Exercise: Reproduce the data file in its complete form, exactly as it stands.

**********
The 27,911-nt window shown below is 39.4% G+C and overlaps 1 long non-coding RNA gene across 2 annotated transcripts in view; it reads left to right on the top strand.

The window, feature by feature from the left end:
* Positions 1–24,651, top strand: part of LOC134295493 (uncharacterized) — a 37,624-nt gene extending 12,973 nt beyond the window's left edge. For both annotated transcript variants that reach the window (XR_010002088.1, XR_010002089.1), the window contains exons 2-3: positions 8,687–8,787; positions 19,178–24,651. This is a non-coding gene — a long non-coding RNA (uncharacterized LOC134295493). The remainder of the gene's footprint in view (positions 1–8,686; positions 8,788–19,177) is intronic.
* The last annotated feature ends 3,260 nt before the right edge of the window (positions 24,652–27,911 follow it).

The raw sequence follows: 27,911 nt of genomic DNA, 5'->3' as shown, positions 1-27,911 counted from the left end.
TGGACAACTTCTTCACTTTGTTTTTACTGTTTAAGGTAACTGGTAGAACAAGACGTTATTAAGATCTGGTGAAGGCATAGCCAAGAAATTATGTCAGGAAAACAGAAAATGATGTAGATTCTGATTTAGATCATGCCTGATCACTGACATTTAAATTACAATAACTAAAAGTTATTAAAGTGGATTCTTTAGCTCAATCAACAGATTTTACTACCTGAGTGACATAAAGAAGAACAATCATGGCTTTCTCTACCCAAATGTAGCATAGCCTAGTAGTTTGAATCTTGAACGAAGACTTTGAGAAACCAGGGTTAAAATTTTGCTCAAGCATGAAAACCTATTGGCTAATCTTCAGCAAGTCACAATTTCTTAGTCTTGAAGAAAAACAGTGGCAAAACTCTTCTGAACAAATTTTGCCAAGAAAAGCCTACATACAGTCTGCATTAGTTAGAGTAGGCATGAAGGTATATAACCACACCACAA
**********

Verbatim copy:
The 27,911-nt window shown below is 39.4% G+C and overlaps 1 long non-coding RNA gene across 2 annotated transcripts in view; it reads left to right on the top strand.

The window, feature by feature from the left end:
* Positions 1–24,651, top strand: part of LOC134295493 (uncharacterized) — a 37,624-nt gene extending 12,973 nt beyond the window's left edge. For both annotated transcript variants that reach the window (XR_010002088.1, XR_010002089.1), the window contains exons 2-3: positions 8,687–8,787; positions 19,178–24,651. This is a non-coding gene — a long non-coding RNA (uncharacterized LOC134295493). The remainder of the gene's footprint in view (positions 1–8,686; positions 8,788–19,177) is intronic.
* The last annotated feature ends 3,260 nt before the right edge of the window (positions 24,652–27,911 follow it).

The raw sequence follows: 27,911 nt of genomic DNA, 5'->3' as shown, positions 1-27,911 counted from the left end.
TGGACAACTTCTTCACTTTGTTTTTACTGTTTAAGGTAACTGGTAGAACAAGACGTTATTAAGATCTGGTGAAGGCATAGCCAAGAAATTATGTCAGGAAAACAGAAAATGATGTAGATTCTGATTTAGATCATGCCTGATCACTGACATTTAAATTACAATAACTAAAAGTTATTAAAGTGGATTCTTTAGCTCAATCAACAGATTTTACTACCTGAGTGACATAAAGAAGAACAATCATGGCTTTCTCTACCCAAATGTAGCATAGCCTAGTAGTTTGAATCTTGAACGAAGACTTTGAGAAACCAGGGTTAAAATTTTGCTCAAGCATGAAAACCTATTGGCTAATCTTCAGCAAGTCACAATTTCTTAGTCTTGAAGAAAAACAGTGGCAAAACTCTTCTGAACAAATTTTGCCAAGAAAAGCCTACATACAGTCTGCATTAGTTAGAGTAGGCATGAAGGTATATAACCACACCACAA